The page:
Why They Buy & Why They Don’t
How to educate customers on the benefits of spray foam

Section: Features-Fall


It is easy in the worlds of spray foam, air sealing and insulation to get caught up in the idea that saving energy and chopping power bills are key motivators when it comes to getting people to buy what we sell. I would agree that there is a segment of those people out there. The downside is, they already know what they want, which means their only real question is … what’s your price? After all, if I already know what it is, and I want it, my only question is how much? Okay, that and, can I trust you?

Unfortunately, once we get to numbers, even if you claim you can "cut my bill in half," you’ve presented me with a very simple financial math test. All too often these tests become losing arguments. Let’s break it down.

For example, we’ll say my 2000 sq. ft. place needs better insulation because my bills are $400-$600 in the winter. If you can save me an average of $250 for three months in the winter, and maybe another $400 over the rest of the year, that would be almost $1200. Before you give me the price, you remind me the old fiberglass needs to be removed because we are closing the attic. You also point out there’s lots of ductwork and obstacles to get around, an 8/12 roof pitch, and ventilation during the install will be a challenge. Considering the removal is (hypothetically) $3,400, you put the total job at $15,500. This is great, you’ve given me a number, so now I can do math. I’m going to save $1,200 a year if I give you $15,500. That means it never pays for itself. Nope. Not doing it. See how easy math is when it comes to money?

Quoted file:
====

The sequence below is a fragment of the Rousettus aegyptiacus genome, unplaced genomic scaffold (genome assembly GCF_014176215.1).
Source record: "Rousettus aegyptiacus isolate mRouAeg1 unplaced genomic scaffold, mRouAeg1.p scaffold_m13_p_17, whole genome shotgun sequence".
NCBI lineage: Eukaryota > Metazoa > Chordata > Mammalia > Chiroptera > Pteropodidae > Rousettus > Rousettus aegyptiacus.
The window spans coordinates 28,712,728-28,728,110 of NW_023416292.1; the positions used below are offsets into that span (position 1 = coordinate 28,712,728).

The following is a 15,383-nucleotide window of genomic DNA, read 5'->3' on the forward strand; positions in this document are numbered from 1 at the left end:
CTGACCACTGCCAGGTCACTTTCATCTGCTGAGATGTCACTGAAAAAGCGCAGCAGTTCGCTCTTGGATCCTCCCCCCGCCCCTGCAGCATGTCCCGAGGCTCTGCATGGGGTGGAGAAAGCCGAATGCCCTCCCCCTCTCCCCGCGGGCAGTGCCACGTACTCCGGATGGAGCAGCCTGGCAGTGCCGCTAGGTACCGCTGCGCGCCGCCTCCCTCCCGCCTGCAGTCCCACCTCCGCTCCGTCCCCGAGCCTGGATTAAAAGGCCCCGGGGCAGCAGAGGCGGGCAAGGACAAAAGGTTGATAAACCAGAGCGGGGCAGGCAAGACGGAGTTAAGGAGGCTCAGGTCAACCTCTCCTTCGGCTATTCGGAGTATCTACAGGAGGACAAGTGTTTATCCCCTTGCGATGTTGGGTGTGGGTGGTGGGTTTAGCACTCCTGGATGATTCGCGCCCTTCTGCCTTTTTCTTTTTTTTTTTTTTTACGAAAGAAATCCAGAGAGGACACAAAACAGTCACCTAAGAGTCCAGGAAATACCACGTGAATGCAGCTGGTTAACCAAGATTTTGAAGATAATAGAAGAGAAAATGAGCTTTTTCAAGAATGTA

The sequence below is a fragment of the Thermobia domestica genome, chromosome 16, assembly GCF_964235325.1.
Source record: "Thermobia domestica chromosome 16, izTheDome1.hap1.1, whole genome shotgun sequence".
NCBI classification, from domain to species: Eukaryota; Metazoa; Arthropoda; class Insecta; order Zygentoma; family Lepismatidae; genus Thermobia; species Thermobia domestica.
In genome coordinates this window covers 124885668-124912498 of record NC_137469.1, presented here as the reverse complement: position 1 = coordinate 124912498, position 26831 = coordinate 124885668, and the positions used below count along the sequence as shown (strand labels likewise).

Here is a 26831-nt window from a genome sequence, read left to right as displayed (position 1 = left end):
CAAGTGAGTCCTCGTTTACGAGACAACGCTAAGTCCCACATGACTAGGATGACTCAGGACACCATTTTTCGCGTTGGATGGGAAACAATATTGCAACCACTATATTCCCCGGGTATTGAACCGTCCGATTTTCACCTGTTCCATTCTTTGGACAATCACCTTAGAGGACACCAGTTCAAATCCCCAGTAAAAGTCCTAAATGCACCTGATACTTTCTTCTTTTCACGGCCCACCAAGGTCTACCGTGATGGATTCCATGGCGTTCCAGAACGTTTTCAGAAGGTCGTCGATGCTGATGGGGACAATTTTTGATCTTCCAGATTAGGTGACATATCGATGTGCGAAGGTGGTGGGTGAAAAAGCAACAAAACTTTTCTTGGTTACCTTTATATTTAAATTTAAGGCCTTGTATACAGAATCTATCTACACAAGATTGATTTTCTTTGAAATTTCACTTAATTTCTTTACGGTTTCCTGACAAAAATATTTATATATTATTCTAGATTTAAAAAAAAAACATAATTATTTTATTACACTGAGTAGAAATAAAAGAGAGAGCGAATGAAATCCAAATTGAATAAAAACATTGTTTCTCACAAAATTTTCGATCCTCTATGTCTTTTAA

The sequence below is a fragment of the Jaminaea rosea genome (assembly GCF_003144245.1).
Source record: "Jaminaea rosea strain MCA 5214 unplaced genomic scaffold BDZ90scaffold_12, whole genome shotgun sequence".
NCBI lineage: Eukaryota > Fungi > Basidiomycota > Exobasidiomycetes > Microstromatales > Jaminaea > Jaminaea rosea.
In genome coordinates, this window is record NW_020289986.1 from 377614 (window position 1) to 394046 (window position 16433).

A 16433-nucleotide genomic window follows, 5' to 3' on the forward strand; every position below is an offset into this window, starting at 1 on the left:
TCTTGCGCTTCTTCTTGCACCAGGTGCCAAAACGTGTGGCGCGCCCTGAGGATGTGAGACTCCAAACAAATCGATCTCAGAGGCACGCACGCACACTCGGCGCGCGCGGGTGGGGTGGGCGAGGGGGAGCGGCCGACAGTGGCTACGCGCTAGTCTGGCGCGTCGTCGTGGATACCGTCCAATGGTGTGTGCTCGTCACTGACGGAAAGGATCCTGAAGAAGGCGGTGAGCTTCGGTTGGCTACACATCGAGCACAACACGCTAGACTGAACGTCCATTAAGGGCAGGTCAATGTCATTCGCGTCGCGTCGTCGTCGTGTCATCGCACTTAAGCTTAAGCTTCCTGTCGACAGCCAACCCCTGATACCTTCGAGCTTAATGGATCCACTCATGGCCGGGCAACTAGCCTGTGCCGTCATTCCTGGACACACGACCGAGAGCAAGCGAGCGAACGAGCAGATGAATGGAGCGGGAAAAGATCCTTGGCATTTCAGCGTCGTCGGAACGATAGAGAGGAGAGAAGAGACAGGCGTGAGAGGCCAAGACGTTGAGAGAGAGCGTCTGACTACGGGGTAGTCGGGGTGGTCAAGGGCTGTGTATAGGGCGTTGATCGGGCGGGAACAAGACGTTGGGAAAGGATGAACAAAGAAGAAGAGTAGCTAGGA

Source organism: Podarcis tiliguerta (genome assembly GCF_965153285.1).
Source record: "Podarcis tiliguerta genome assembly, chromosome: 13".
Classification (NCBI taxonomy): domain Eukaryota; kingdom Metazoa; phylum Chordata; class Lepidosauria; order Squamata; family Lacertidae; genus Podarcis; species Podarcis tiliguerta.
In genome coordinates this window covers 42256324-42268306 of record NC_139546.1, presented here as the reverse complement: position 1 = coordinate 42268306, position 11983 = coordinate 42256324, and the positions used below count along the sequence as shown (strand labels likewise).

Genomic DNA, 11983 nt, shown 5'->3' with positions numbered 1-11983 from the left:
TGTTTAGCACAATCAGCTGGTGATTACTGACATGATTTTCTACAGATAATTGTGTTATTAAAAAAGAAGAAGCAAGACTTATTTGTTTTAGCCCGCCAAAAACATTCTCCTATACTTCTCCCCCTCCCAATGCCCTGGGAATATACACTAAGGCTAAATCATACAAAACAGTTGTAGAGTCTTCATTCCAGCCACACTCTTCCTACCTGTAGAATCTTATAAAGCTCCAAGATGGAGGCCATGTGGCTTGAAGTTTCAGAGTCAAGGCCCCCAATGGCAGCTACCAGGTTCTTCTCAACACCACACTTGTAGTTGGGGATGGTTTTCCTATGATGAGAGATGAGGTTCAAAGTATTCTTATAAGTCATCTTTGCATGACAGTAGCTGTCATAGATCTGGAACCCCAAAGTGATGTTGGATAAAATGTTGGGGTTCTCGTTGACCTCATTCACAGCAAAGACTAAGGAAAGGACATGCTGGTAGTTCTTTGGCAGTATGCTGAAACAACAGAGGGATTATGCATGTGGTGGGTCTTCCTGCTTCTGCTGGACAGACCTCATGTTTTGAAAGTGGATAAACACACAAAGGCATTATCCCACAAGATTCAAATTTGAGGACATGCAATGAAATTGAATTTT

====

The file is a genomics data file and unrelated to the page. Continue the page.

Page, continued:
This is when you start hearing statements like, "Wow, we didn’t realize foam was that much. Is there a way to make it cheaper? Maybe we should hold off until next year." I’m sure you can think of many more.

The problem isn’t the cost of the project, the problem is that buying decisions are calculated based on the motives behind them. Let me change subjects to illustrate a point. If you knew you had cancer and this great doctor was trying to hand you the cure, when you ask him how much it will be, it’s because you are going to do everything it takes to figure out how to make it happen. But in the example of my attic, we are only talking about saving some money and a few kilo-whatever’s. There is little importance. So, what is it that would make me want to give you $15,500?

My spouse, my kids, and my health. Yeah, now those are motivating. Years ago, I had a boss explain to me that the reason I was failing was that I was out there trying to sell aspirin, but I never proved to anyone they had a headache. I was actually trying to sell cancer insurance, but his point was entirely valid. I had to find a way to motivate the buyer, or I was going to be hungry and thin the rest of my life. Well, if you’ve ever seen me, you’d realize I found ways to find what motivates buyers.

This first thing to consider is, who is my buyer? What are they concerned about? Do they have a problem I can fix? And … Can I prove it to them? (Absolutely!)